1. Hereby you may be convinced of the greatness of your guilt. Consider how great and excellent that person is, whom you thus set at nought. Contempt of any person is heinous in proportion to the worthiness and dignity of the person contemned. Though we are but men, and worms of the dust, and very vile, sinful creatures ; yet we take it grievously when we are despised. Consider how you yourselves are ready to resent it, when any of your neighbors seem to slight you, and set light by what you say and do, and to make no account of it, but to treat you as if you were good for nothing, or not worth minding. Do you take this well of your neighbors and equals, when you observe any thing of this nature ? Are you not ready to look upon it with resentment, to think very ill of it, and to judge that you have great cause to be offended?

But if it be such a crime to despise you and set you at nought, what is it to set at nought the eternal, infinitely glorious Son of God, in comparison with whom you, and all nations, are nothing and less than nothing, and vanity? You dislike it much to be contemned by your equals ; but you would take it yet more grievously to be despised by your inferiors, by those whom on every account you much excel..... What a crime is

it then for a vile, sinful worm, to set at nought him who is the brightness of the glory of the King of kings!

It would be a crime inexpressibly heinous, to set little by the glory and excellency of such a person ; but it is more so, to set nothing at all by it, as you do. You have no value at all for it, as has been shown. And this is the more aggravated, as Christ is a person whom you so much need, and as he came into the world out of infinite grace to sinners, to lay down his life to deliver them from hell, and purchase for them eternal glory. How much has Christ done and suffered, that you might have opportunity to be saved ! Yet you set nothing by it all; you set nothing by the blood of Christ, even by that blood that was shed for such poor sinners as you are, and that is offered to you for your salvation. But you trample under foot the blood of the Son of God. If Christ had come into the world only to teach us, it would have been a heinous thing to trample under foot his word and instructions. But when he came to die for 'us, how much more heinous is it to trample under foot his blood !

Men take it hardly to have any of their qualifications or actions despised, which they esteem commendable. But especially do they highly resent it when others slight their kind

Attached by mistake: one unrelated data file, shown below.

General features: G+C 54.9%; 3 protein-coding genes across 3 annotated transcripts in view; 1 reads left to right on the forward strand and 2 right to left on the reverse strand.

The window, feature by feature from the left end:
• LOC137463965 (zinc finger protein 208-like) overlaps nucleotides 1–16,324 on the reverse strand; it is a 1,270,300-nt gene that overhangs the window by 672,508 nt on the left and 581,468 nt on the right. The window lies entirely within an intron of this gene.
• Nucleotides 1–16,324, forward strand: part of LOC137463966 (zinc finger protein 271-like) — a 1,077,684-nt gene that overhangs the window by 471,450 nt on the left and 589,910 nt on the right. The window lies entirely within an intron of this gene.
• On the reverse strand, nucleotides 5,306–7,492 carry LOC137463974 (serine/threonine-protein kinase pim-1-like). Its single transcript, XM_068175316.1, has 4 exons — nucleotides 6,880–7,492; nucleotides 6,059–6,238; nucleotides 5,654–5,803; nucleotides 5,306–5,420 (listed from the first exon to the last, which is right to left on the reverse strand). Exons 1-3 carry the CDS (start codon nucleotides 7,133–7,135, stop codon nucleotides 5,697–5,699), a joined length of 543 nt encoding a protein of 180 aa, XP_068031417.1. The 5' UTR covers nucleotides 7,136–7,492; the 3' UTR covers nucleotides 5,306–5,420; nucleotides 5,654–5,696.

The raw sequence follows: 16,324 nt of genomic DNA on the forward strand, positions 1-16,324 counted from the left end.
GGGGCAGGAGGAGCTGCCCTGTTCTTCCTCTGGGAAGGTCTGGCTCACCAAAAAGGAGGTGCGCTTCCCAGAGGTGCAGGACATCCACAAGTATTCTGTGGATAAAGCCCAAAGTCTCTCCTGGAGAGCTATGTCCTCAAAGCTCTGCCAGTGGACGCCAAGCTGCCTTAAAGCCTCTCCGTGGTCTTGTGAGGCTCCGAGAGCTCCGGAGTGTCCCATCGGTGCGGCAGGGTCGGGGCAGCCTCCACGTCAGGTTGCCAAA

And above all when they have put themselves out of their

way, and have denied themselves, and suffered considerably to do others a kindness; then to have their kindness despised and set at nought, is what men would above all things resent. How heinous then is it, and how exceedingly provoking to God must it be, thus to set at nought so great kindness and love of Christ, when, from love to sinners, he suffered so much ?

Consider how highly the angels, who are so much above yoụ, do set by the glory and excellency of Christ, by whiclı you set nothing. They admire and adore the glory of Christ, and cease not day nor night to praise the same in the most exalted strains. Rev. v. 11. 12. “ And I beheid, and I heard the voice of many angels round about the throne, and the beasts, and the elders : And the number of them was tea


thousand times ten thousand, and thousands of thousands ; saying with a loud voice, worthy is the Lamb that was slain, to receive power, and riches, and wisdom, and strength, and honor, and glory, and blessing." "The saints admire the excellency of Christ, and the glorious angels admire it, and every creature in heaven and earth, but only you unbelieving children of men,

Consider not only how much the angels set by the glory of Christ, but how much God himself sets by it; for he is the darling of Heaven, he was eternally God's delight; and because of his glory God hath thought him worthy to be appointed the heir of all things, and hath seen fit to ordain that all men should honor the Son even as they honor the Father.....Is he thus worthy of the infinite esteem and love of God himself? And is he worthy of no esteem from you ?

2. Hereby you may be convinced of your danger. You must needs think that such guilt will bring great wrath : Doubtless God is dreadfully provoked by your thus despising Jesus Christ. Dreadful destruction is denounced in Scripture against those that despise only the disciples of Christ, Matth. xvii. 6. What destruction then will come on them that despise all the glorious excellenty of Christ himself!

Consider that you not only have no value for all the glory and excellency of Christ ; but you are enemies to him on that very account. The very ground of that enmity and opposition which there is between your hearts and Jesus Christ, is the glorious perfections and excellencies that there are in Jesus Christ. By being such an holy and excellent Saviour, he is contray to your lusts and corruptions : If there were a Saviour offered to you that was agreeable to your corrupt nature, such a Saviour you would fall in with the offer of ; such a Saviour you would accept. But, Christ being a Saviour of such purity, holiness, and divine perfection, this is the cause why you have no inclination to him, but are offended in him.

Instead of being a precious stone in your eyes, he is a stone of stumbling and a rock of offence to you. That he is a Saviour who hath manifested such divine perfections in what